After the child has had a little downtime, ask if he or she would like to talk about it. The parent should reinforce that winning and losing are all part of the competition process, there are no guarantees that if we compete we will win. Redirect the child from focusing on things that he or she cannot control to things that the child may control. Emphasize that the child should focus instead on preparing for the next competition or testing, such as by training more and working on developing better techniques. Avoid over-analysis of the match, particularly right after the match is over. “Attacking” type questions, such as “Why didn’t you block?” or “Why didn’t you kick faster?” should be avoided. It is okay to talk about the match with your child but avoid details at this time. Your child’s coach or instructor will have ample opportunity to review necessary details with your child later when the child returns to training.

Frequently, it is necessary to provide your child with constructive criticism, particularly after a loss. However, it is best to temper constructive criticism with positive reinforcement. Criticism becomes more meaningful to the child if it is "sandwiched” between positive feedback. For instance, provide a positive comment about what the child did well, point out the areas that need improvement, and then follow-up with another positive comment. This helps prevent the child from being resentful of parental attempts to be corrective on the heels of defeat.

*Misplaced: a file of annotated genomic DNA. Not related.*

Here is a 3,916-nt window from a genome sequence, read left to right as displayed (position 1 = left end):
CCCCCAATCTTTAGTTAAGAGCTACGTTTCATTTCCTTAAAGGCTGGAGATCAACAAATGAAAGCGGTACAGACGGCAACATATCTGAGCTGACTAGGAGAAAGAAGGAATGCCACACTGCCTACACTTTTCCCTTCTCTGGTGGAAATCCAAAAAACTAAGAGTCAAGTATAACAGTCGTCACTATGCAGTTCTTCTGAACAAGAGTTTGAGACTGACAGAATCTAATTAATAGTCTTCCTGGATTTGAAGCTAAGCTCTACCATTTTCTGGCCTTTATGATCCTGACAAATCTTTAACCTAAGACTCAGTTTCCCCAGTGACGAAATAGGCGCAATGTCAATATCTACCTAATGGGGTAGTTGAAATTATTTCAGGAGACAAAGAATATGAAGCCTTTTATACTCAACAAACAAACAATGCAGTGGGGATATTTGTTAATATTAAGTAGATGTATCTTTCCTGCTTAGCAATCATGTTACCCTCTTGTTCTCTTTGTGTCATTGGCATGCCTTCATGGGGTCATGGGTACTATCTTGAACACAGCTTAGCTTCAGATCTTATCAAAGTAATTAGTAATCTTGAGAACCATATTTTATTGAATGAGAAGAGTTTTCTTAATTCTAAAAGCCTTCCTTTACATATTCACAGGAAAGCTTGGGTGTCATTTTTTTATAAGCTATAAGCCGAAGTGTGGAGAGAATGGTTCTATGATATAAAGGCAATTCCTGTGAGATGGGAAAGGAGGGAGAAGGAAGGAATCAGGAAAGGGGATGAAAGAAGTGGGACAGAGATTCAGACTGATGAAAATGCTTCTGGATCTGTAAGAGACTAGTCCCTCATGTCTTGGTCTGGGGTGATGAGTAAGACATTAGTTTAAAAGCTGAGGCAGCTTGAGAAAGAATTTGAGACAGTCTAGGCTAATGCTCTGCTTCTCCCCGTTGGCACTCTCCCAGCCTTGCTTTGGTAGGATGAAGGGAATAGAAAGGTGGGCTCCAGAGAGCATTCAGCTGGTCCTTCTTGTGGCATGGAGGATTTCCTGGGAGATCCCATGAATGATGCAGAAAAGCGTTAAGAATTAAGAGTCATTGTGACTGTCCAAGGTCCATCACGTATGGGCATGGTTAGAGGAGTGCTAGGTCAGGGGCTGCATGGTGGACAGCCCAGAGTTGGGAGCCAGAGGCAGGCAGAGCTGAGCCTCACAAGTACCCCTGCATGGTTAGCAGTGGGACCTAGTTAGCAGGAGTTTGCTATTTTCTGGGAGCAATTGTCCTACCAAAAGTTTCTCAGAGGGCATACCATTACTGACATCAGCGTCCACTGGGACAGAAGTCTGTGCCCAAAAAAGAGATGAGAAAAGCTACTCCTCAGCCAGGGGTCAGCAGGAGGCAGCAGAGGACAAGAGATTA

After a loss, some children may begin to experience a loss of self-confidence and self-esteem, especially if a child has lost to a particular opponent on a number of occasions. Parents may explain that children grow and develop at different rates and develop their martial arts skills at different levels during the growth process. It is up to the child to ultimately determine how much effort he or she is willing to put forth to overcome whatever obstacles to achieving success. Above all, parents should make clear that all that is expected is that the child does his or her best. This is all that any parent should expect since it is all any child can give.

The outcome of the match or promotion cannot be controlled, but the amount of effort that one puts into preparing for the event may be controlled. Encourage your child to enjoy the competitive aspect of the martial arts, win or lose. If your child does not enjoy it, he or she will eventually turn away from it.

Daring to compete means daring to dream. Help keep your child’s dream alive by supporting him or her throughout all their competitive efforts. Celebrate the victories, and deal with the losses constructively.

SOURCES
  • Dunlap, D. (2002). Helping Your Child to Deal with Losing. Taekwondo Today. (Fall 2002).

↩ Back

No comments: